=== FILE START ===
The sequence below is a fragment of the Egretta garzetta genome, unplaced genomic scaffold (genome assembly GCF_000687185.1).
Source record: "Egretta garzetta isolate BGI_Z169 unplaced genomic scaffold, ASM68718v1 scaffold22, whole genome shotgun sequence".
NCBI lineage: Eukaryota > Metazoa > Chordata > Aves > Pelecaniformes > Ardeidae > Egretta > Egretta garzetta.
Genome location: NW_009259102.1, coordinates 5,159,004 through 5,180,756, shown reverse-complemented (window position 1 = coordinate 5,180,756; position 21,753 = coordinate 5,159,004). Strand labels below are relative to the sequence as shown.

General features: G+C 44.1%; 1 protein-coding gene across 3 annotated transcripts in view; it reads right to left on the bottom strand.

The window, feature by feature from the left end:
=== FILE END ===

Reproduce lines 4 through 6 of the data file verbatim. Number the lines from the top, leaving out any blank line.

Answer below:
Genome location: NW_009259102.1, coordinates 5,159,004 through 5,180,756, shown reverse-complemented (window position 1 = coordinate 5,180,756; position 21,753 = coordinate 5,159,004). Strand labels below are relative to the sequence as shown.

General features: G+C 44.1%; 1 protein-coding gene across 3 annotated transcripts in view; it reads right to left on the bottom strand.

The window, feature by feature from the left end: